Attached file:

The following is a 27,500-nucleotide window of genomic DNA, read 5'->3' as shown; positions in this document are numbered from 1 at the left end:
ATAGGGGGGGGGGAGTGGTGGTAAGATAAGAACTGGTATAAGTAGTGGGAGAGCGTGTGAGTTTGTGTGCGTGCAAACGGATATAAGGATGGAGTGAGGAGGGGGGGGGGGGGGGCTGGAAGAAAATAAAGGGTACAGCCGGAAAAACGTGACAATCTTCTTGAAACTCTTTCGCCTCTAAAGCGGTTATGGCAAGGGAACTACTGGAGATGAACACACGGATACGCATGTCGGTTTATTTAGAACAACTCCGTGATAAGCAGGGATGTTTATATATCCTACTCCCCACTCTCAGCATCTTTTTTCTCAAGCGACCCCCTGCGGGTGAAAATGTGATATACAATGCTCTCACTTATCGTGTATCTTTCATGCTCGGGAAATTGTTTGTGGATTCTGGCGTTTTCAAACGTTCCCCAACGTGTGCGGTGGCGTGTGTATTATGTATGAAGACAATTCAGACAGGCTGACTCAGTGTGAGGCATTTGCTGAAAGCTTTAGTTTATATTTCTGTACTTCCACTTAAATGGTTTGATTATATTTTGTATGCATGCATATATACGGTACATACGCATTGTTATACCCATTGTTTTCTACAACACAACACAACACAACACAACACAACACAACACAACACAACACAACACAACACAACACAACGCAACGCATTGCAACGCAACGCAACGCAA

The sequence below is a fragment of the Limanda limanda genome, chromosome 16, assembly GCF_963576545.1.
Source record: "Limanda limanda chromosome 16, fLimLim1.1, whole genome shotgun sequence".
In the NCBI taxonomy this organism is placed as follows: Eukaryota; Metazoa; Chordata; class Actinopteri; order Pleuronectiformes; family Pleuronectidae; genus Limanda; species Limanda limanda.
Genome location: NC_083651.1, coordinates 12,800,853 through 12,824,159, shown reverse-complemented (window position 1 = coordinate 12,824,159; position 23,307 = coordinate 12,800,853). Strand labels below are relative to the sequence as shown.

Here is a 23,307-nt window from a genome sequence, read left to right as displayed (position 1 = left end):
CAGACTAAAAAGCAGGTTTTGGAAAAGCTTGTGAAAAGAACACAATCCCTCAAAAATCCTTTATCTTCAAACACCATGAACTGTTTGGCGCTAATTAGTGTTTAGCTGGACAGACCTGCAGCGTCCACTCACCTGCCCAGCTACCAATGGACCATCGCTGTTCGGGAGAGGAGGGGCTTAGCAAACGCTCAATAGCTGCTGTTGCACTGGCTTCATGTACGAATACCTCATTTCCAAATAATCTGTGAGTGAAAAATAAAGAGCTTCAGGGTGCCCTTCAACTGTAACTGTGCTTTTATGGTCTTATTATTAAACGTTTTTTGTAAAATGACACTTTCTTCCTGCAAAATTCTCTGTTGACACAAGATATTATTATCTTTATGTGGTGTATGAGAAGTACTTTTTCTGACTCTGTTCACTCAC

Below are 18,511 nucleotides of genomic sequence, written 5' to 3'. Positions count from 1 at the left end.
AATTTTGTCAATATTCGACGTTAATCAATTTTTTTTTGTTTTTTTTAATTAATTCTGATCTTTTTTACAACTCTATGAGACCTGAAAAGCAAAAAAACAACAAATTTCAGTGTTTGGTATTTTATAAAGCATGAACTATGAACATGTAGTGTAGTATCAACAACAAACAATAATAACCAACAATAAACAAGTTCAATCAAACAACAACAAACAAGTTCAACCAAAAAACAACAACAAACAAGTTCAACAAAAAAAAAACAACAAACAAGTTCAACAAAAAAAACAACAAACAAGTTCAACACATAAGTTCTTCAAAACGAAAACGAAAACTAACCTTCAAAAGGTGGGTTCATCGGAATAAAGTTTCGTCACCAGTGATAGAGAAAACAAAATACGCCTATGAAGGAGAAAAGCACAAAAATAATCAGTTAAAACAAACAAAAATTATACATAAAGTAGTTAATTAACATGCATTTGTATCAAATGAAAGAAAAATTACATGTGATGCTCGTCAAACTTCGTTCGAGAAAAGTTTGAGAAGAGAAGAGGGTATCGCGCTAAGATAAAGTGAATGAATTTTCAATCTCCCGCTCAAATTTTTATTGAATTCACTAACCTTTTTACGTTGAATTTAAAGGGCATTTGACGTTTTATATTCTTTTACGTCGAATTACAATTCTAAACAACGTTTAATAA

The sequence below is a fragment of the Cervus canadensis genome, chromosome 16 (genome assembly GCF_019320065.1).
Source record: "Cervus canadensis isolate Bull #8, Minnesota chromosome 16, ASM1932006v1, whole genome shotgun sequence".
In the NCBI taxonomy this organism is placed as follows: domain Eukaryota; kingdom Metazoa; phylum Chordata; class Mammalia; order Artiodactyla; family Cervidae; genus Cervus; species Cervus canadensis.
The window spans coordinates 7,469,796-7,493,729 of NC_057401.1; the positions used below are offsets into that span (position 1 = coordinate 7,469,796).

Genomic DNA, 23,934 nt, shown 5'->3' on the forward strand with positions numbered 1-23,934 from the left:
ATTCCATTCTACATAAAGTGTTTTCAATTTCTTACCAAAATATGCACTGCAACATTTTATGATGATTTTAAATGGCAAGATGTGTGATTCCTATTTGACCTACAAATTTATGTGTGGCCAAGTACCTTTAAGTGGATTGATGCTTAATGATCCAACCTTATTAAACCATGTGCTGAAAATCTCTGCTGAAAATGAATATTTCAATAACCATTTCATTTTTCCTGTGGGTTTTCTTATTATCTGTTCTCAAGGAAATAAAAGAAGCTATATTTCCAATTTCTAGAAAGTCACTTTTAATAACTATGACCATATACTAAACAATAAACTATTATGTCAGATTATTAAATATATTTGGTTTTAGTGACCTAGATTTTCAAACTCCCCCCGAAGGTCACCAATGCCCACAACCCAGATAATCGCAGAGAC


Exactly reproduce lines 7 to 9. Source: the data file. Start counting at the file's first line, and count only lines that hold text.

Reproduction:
Here is a 23,307-nt window from a genome sequence, read left to right as displayed (position 1 = left end):
CAGACTAAAAAGCAGGTTTTGGAAAAGCTTGTGAAAAGAACACAATCCCTCAAAAATCCTTTATCTTCAAACACCATGAACTGTTTGGCGCTAATTAGTGTTTAGCTGGACAGACCTGCAGCGTCCACTCACCTGCCCAGCTACCAATGGACCATCGCTGTTCGGGAGAGGAGGGGCTTAGCAAACGCTCAATAGCTGCTGTTGCACTGGCTTCATGTACGAATACCTCATTTCCAAATAATCTGTGAGTGAAAAATAAAGAGCTTCAGGGTGCCCTTCAACTGTAACTGTGCTTTTATGGTCTTATTATTAAACGTTTTTTGTAAAATGACACTTTCTTCCTGCAAAATTCTCTGTTGACACAAGATATTATTATCTTTATGTGGTGTATGAGAAGTACTTTTTCTGACTCTGTTCACTCAC

Below are 18,511 nucleotides of genomic sequence, written 5' to 3'. Positions count from 1 at the left end.